Return to Transcripts main page

CNN Newsroom

Deal Reached To Extend Debt Limit Until December; Biden, Manchin Met Today To Discuss Build Back Better Agenda; Brian Laundrie's Dad Assisting With Search At Florida Nature Reserve; Police Deny CNN Source's Account That Campsite Was Found At Reserve; Alexis McGill Johnson, President & CEO, Planned Parenthood, Discusses Where Legal Fight Goes After Federal Judge Blocks Texas Abortion Law. Aired 2:30-3p ET

Aired October 07, 2021 - 14:30   ET



JESSICA DEAN, CNN CONGRESSIONAL CORRESPONDENT: And that is proving tricky as well, Victor. Because, remember, we have heard from across the Republican Party.

I've heard again and again from various Republicans, Senate Republicans, a lot of moderates even, who were saying, I'm not going to vote for a debt ceiling increase.

So they're a bit in a pickle right now. We have to see how they work that out within the Senate Republicans.

VICTOR BLACKWELL, CNN HOST: OK, so, let's say that they get the, if needed, 10 Republicans to seal this deal. This only takes the country through a few weeks. What do the next few weeks look like?

DEAN: Deja vu all over again, right? We're essentially going to be back in the spot where we just were.

They avoided a government shutdown. That was last week. They're going to get this temporary debt ceiling accomplished. But then we're looking at these deadlines just down the road in December.

And Democrats are remaining adamant, Victor, they're not using this budget process called reconciliation in order to do that. So, the question becomes, OK, how are they going to do that? And what has fundamentally changed here?

Because Republicans, again, are saying, we're not going to participate in this in any way, shape, or form.

So we're going to see a lot of the same all over again, just a few weeks down the road.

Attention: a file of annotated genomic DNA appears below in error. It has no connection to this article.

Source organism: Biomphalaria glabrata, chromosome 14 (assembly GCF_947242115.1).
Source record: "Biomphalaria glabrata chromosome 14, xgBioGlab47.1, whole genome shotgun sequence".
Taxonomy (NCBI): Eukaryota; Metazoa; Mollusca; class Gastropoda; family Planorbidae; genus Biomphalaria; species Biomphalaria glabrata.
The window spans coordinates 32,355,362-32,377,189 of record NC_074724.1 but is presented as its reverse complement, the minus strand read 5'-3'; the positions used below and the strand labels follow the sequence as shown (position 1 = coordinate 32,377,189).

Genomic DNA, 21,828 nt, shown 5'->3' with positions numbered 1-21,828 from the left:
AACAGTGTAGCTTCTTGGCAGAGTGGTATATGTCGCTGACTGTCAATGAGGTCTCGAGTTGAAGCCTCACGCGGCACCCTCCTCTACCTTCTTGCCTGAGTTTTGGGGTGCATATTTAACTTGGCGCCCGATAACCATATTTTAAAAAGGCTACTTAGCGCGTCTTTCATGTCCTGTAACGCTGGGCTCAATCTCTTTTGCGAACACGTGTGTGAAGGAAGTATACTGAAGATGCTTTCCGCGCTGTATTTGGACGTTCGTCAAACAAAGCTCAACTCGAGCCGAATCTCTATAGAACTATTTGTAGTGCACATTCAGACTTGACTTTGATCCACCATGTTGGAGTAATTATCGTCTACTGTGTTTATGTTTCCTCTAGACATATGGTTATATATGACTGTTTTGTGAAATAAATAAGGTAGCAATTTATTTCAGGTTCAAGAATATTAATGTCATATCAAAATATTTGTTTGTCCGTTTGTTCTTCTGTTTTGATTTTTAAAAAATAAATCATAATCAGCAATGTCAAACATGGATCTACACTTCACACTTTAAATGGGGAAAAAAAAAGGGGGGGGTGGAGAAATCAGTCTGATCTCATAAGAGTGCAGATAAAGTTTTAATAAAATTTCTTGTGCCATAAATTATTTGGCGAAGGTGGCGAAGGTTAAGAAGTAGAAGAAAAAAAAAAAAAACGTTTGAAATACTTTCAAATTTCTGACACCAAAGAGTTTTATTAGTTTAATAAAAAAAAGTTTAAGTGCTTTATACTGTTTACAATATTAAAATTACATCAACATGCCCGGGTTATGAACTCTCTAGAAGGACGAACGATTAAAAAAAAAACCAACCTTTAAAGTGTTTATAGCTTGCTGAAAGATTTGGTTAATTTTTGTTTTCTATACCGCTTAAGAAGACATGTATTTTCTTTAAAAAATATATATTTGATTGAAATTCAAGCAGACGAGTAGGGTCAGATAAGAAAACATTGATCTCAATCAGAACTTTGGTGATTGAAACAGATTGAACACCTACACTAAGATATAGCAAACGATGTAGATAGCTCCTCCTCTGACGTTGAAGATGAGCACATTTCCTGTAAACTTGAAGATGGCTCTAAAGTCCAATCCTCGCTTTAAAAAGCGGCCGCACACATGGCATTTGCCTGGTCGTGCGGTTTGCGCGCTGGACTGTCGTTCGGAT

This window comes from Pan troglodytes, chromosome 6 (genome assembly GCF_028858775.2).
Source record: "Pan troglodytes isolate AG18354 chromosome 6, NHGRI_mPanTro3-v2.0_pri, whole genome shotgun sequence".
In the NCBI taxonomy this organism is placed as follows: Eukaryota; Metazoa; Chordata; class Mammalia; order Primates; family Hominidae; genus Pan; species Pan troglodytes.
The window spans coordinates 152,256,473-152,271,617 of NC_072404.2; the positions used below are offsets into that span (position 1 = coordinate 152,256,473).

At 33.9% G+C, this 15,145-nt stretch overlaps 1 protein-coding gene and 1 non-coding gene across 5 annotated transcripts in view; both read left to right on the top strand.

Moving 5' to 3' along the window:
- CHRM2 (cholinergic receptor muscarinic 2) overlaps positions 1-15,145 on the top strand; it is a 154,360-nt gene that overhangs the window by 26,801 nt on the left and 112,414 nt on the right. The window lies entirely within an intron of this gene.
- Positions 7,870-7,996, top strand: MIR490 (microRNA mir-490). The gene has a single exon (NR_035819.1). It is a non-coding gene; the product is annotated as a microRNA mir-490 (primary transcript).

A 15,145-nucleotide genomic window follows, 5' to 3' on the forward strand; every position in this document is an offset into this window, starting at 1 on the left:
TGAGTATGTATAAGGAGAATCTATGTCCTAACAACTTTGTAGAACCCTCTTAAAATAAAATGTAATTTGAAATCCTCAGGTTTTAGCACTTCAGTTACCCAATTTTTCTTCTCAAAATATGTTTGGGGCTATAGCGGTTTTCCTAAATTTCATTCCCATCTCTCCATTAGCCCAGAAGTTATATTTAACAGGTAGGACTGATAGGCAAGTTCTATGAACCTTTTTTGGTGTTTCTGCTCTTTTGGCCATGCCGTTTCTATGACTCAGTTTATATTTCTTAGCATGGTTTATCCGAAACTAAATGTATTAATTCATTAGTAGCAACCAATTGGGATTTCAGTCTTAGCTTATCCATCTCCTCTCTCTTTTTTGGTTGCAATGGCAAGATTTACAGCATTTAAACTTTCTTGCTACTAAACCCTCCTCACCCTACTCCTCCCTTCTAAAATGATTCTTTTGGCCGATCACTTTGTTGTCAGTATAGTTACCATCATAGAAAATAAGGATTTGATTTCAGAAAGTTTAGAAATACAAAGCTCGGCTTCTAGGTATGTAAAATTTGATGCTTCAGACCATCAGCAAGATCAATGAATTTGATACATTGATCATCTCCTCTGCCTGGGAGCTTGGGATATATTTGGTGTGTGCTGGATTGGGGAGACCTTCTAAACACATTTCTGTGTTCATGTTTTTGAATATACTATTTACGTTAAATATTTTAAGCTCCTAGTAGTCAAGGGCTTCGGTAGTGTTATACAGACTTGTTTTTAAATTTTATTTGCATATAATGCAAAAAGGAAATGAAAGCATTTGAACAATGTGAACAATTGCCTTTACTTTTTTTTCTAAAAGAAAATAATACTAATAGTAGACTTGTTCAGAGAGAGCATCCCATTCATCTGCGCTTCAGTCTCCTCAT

BLACKWELL: Well, one way they can do it is by this carveout in the filibuster. We know that Senator Joe Manchin is at the top of the list of people who opposes that carveout.

Met with the president today. Do we know anything about that meeting? DEAN: Well, we know at that meeting, they were talking about -- he

didn't say much, but he did say they had a good conversation, as they always have.

Of course, Manchin is the lynchpin or one of the lynchpins in moving their massive economic package forward. He wants to keep that at $1.5 trillion. Many Democrats want it closer to $3.5 trillion.

There's a wide gap between those two numbers. They're trying to figure out what that is and then what they can put in that package. So, those negotiations continue.

He also said, Victor, he is not for carving -- a carveout or any changes to the filibuster.

Again, Joe Manchin has been consistent. I've heard him say again and again and again, as we've asked him about this, he's not making any changes to that.

Now, our reporting indicates that McConnell was getting concerned about the pressure that was going on, on Manchin and Kyrsten Sinema, about the filibuster as it related to the debt ceiling.

But Manchin again saying he was not considering that -- Victor?

BLACKWELL: Jessica Dean, with all the fast-moving developments on Capitol Hill, thank you.